Republicans indicated on July 21 that they may boycott a select House committee formed to investigate the Jan. 6 U.S. Capitol breach, after House Speaker Nancy Pelosi (D-Calif.) said she wouldn't accept two GOP lawmakers tapped for the panel by House Minority Leader Kevin McCarthy (R-Calif.).
Pelosi rejected Reps. Jim Banks (R-Ind.) and Jim Jordan (R-Ohio), both of whom had objected to 2020 electoral results during the joint session of Congress held on Jan. 6.
“With respect for the integrity of the investigation, with an insistence on the truth and with concern about statements made and actions taken by these Members, I must reject the recommendations of Representatives Banks and Jordan to the Select Committee," Pelosi said in a statement.
McCarthy told reporters on Capitol Hill that Pelosi's move was unprecedented.
"Speaker Pelosi has taken the unprecedented step of denying the minority party's pick for the select committee," he said. "It's an egregious abuse of power. Pelosi has broken this institution.
"This panel has lost all legitimacy," McCarthy said.
“Unless Speaker Pelosi reverses course and seats all five Republican nominees, Republicans will not be party to their sham process," McCarthy said in a statement.GOP members said they would have fought to get answers about how ill-prepared the U.S. Capitol Police and other agencies were on Jan. 6.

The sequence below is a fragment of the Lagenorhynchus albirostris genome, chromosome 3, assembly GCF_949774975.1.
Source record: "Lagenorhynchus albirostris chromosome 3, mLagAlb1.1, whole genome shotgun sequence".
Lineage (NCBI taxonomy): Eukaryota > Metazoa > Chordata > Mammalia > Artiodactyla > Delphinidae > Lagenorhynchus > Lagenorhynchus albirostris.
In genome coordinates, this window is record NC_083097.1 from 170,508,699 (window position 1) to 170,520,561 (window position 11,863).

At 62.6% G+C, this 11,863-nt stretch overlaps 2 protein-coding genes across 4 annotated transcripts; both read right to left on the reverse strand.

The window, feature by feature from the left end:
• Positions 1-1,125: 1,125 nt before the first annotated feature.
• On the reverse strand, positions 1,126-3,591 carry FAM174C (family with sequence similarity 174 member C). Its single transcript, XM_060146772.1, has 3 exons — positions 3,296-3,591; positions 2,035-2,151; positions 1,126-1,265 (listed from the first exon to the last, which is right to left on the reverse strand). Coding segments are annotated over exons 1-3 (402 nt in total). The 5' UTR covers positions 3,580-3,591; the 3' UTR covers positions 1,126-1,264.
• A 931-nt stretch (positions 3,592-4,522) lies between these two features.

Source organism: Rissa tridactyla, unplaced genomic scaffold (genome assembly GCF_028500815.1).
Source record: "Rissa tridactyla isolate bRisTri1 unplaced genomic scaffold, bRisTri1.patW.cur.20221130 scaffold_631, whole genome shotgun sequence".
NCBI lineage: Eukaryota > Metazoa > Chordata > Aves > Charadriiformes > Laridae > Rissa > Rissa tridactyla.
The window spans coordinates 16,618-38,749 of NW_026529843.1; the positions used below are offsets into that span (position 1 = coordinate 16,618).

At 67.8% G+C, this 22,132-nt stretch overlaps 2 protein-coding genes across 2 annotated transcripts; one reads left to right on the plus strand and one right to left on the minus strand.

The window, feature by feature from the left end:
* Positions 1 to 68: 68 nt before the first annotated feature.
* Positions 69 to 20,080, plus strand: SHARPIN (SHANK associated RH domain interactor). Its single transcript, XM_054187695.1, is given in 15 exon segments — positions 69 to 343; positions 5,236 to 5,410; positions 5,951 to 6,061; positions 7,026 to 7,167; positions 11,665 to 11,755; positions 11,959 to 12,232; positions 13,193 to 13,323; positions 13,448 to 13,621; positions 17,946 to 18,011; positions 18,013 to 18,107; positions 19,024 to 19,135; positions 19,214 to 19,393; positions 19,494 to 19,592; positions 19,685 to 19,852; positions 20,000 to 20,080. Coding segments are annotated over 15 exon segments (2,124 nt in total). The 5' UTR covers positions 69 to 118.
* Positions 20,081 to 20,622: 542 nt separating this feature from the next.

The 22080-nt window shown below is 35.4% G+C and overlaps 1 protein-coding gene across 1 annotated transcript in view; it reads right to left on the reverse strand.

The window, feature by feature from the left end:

"She knows that we were prepared to fight to get to the truth, to find the facts about what happened on that day, to make sure that Jan. 6 would never happen again," Banks said.
Pelosi gave McCarthy the opportunity to name five representatives to the committee. In addition to Banks and Jordan, McCarthy recommended Reps. Rodney Davis (R-Ill.), Kelly Armstrong (R-N.D.), and Troy Nehls (R-Texas).
Pelosi said the panel was set up to "investigate and report upon the facts and causes of the terrorist mob attack on the United States Capitol on January 6, 2021."
"It will also be charged with reporting its findings, conclusions, and recommendations for preventing future attacks," she said.
Cheney told reporters outside the Capitol later on July 21 that "there must be an investigation that is nonpartisan, that is sober, that is serious, that gets to the facts, wherever they may lead."
"And at every opportunity, the minority leader has attempted to prevent the American people from understanding what happened to block this investigation," she said, adding that she backed Pelosi's move.